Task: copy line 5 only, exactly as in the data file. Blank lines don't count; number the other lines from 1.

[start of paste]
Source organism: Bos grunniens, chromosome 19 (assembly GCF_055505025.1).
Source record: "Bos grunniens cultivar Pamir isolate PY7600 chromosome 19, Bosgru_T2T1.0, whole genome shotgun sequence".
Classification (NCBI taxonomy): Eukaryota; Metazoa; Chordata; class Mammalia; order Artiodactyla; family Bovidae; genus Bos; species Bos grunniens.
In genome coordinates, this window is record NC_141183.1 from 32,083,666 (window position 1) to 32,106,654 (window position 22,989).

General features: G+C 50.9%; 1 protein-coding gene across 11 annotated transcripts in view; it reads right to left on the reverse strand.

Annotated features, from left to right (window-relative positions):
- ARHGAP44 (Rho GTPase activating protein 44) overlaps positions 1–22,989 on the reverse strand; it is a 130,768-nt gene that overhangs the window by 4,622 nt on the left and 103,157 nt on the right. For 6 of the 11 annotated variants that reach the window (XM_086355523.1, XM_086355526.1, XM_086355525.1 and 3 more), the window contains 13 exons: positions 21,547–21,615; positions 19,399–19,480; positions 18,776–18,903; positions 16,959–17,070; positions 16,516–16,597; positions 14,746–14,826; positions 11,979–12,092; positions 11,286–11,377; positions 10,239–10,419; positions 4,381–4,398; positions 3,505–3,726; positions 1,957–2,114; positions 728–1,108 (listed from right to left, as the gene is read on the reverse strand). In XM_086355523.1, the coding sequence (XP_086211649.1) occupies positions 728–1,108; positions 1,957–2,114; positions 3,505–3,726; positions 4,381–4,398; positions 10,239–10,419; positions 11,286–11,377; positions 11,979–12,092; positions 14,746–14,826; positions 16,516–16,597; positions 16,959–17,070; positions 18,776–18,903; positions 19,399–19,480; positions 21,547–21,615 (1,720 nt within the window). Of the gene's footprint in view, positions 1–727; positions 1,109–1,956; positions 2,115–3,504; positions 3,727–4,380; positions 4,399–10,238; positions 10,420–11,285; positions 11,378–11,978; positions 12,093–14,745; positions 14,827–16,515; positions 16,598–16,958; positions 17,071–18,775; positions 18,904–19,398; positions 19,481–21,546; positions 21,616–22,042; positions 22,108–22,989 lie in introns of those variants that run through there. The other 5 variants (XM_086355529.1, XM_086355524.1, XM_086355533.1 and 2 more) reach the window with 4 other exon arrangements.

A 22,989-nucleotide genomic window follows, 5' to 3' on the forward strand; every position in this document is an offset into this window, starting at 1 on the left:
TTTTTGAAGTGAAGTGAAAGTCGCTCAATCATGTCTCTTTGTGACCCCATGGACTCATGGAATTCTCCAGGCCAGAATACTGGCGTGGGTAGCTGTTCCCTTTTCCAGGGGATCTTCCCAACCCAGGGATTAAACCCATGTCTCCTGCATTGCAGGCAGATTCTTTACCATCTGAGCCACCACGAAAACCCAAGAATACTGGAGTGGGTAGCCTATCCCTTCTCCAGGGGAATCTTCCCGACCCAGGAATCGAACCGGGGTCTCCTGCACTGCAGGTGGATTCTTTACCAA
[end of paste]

General features: G+C 50.9%; 1 protein-coding gene across 11 annotated transcripts in view; it reads right to left on the reverse strand.